By Blake Spurney
NEWTON—The Newton School District has joined a group that is challenging exorbitant gas bills that came in the wake of Winter Storm Uri in February.
Finance Director David Decker told the USD-373 Board of Education on Monday that the two bills totaled about $187,000, or roughly five times what the district normally pays. He said he was high-fiving Superintendent Fred Van Ranken when the first bill of about $35,000 arrived because he thought it would be much higher. However, the second bill came in last week. The total for Walton Rural Life Center alone was $35,000.
“It’s something we do not have budgeted for,” he said.
Decker said his “ingenious plan” for paying the bill was to join a consortium of 137 school districts and colleges in hiring lawyer James Zakoura to challenge the bill. He said Zakoura of Overland Park would conduct an investigation of about six weeks while looking into allegations of price-gouging related to the February storm. The district will pay a $500 fee to join the Kansas Joint Utility Management Program.
Meanwhile, Decker said the district would pay its normal rate of $35,000 while Zakoura litigates the matter, a process that could take months. He said Zakoura seemed confident that he could get the bill reduced. He said the main point of contention was that the district didn’t receive the amount of gas that Symmetry claimed it did in the bill.
Decker said he planned to pay an amount that would ensure gas service continued while staying in Symmetry’s good graces. He said he would ask for the board’s permission down the road to pay the remainder out of contingency reserves.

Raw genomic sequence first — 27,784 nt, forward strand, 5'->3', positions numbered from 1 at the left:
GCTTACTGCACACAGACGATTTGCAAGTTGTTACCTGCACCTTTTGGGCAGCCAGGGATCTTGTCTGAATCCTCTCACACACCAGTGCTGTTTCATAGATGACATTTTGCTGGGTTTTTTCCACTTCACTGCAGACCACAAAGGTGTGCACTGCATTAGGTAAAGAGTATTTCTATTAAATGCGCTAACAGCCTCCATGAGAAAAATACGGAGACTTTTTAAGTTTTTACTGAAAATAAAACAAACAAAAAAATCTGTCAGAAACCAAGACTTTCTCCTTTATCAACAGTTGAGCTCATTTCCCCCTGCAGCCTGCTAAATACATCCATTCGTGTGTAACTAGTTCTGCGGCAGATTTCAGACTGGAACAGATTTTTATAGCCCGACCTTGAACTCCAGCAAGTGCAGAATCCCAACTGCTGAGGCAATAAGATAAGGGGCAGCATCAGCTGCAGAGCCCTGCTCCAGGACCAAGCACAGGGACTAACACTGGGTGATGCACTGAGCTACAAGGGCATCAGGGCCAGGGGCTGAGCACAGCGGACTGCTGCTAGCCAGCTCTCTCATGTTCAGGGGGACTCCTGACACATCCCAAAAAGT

The board received an action plan for improving the Summit Learning platform. The plan calls for monthly benchmarks that must be met. A minimum of 70% of students must be on track, with cognitive skills above 70%. The plan states that 80% of students must have contact with their mentors within the previous two weeks.
Superintendent Fred Van Ranken said he would have more of a plan for the next school year at the June meeting. He said principals from Chisholm Middle School and Santa Fe 5/6 Center had met three times since the last board meeting.
“We feel good about what we have right now,” he said.
In other business, the board:
•approved the appointment of a team of administrators to represent the district in hearings for expulsions and long-term suspensions. Van Ranken said having a team hear cases instead of one hearing officer helped protect individuals a little bit more. Three members from each team of administrators will hear a case. Board Member Luke Edwards said he was concerned about consistency in rulings. Van Ranken said he wasn’t, because a lot of districts had a similar setup.
•approved early graduation for Opportunity Academy students who are on pace to meet the credit requirements.
•approved new rates for employee health insurance for the 2021-22 school year. Decker said the district was sticking with Blue Cross and Blue Shield of Kansas. Employees will have four different price points from which to select their coverage, with deductibles ranging from $1,000 to $5,000.
•approved about $19,000 in gift requests from six donors.
•went into executive session for five minutes to discuss non-elected personnel.